Every store should do this: allocate some spaces close to the entrance for families with young children and, by extension, expecting mothers.
For the last ten years, I’ve used Quicken to manage our finances. Last summer when I switched to a Mac, I discovered that the Mac version of Quicken is a much reduced version that is just not up to snuff. So rather than downgrading, I continued to run the Windows version of Quicken on my Mac via VMWare Fusion (which, in my opinion, is the best way to run Windows on your Mac).
This works well enough, but I still find myself wishing that I didn’t have to boot up Windows on my Mac just to manage my finances.
Here’s some possible good news: It looks like Quicken may soon be coming out with a much improved program for the Mac, called Quicken Financial Life for Mac. It’s due out this summer. The website states:
If you know your Mac, you know Quicken Financial Life. Designed from the ground up to unleash the power of the Mac, Quicken Financial Life for Mac brings you the clean graphics and intuitive functionality you expect from Apple software. Built for Mac OS X v10.5 Leopard and newer operating systems.
Hopefully this will be good. Although I don’t know why they didn’t just do it right the first time.
What financial management software do you recommend for the Mac?
As a graduate of the University of Northern Iowa, Kurt Warner’s alma mater, I’ll be rooting for Warner in Super Bowl XLIII this Sunday when the Arizona Cardinals take on the Pittsburgh Steelers. I think I started the year after he graduated.
Conventional wisdom seems to suggest that the workplace is not a place for good friendships. One’s work life and personal life are best kept separate.
But as Tom Rath shows in his excellent book Vital Friends: The People You Can’t Afford to Live Without, research by the Gallup organization over the last several years has revealed that friendships at work are actually a critical component of employee engagement and a healthy work environment.
In other words, if you have a best friend at work, you are likely to be more effective in your work, and your organization is thus going to be better off as well. Workplace friendships are an important factor in overall organizational success.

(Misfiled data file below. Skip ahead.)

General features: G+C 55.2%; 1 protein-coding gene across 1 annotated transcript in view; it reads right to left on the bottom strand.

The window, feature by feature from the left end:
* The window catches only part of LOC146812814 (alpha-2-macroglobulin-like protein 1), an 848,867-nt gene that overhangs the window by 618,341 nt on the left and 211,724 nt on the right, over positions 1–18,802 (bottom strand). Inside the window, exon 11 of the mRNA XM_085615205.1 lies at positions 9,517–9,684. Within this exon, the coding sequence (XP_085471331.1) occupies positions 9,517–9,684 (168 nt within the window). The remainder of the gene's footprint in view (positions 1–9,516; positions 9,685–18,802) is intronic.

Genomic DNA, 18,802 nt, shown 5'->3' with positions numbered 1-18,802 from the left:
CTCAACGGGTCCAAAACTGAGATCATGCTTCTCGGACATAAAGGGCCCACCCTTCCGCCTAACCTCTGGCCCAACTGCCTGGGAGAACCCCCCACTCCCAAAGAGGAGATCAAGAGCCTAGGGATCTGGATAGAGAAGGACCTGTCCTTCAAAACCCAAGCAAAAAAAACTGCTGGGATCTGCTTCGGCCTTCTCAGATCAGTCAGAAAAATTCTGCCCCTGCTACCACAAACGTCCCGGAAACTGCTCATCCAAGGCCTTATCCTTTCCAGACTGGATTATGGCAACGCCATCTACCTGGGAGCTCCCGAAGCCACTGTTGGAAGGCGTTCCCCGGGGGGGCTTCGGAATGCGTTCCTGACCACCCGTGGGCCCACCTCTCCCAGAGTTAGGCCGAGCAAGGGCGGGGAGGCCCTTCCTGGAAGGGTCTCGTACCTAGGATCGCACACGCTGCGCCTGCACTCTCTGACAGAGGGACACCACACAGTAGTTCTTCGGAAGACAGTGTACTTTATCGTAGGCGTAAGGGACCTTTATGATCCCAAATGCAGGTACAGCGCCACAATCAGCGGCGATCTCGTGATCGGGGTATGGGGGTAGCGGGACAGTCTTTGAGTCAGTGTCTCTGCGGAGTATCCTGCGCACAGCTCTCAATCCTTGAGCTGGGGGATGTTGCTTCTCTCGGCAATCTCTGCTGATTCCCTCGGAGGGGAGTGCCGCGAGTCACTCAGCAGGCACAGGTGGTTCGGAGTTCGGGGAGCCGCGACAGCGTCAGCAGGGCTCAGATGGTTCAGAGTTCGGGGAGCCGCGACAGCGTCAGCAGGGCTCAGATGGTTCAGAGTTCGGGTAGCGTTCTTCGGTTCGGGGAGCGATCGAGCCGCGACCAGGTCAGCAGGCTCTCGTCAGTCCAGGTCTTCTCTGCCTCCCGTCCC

This can actually be quantified. Rath points out that a mere 30% of employees report having a best friend at work. But “if you are fortunate enough to be in this group, you are seven times as likely to be engaged in your job” (p. 53).
Seven times more likely to be engaged in your job. That is huge!
In fact, Rath continues, “our results also suggest that people without a best friend at work all but eliminate their chances of being engaged during the work day.”
Note that the Gallup findings pertain to those with a best friend at work, and not just friends in general. This difference is critical. For their early research indicated that “having a ‘best friend’ at work — rather than just a ‘friend’ or even a ‘good friend’ — was a more powerful predictor of workplace outcomes. Apparently, the term ‘friend’ by itself had lost most of its exclusivity (p. 52)”
Here are some other findings from their research:
- People without a best friend at work have only a 1 in 12 chance of being engaged in their job.
- People with at least 3 close friends at work are 96% more likely to be extremely satisfied with their life.
- Closer friendships at work can increase satisfaction with your company by nearly 50%.
What conclusions should we draw from this?
Organizations that discourage close relationships in the workplace “could be making a costly mistake.” Friendships are a critical part of a healthy workplace, and organizations should take steps to encourage their cultivation. This is first of all good for employees, and second of all it will be better for the organization. Organizations need to recognize that creating an environment that encourages the development of friendships at work is a key part of solving the problem of employee disengagement.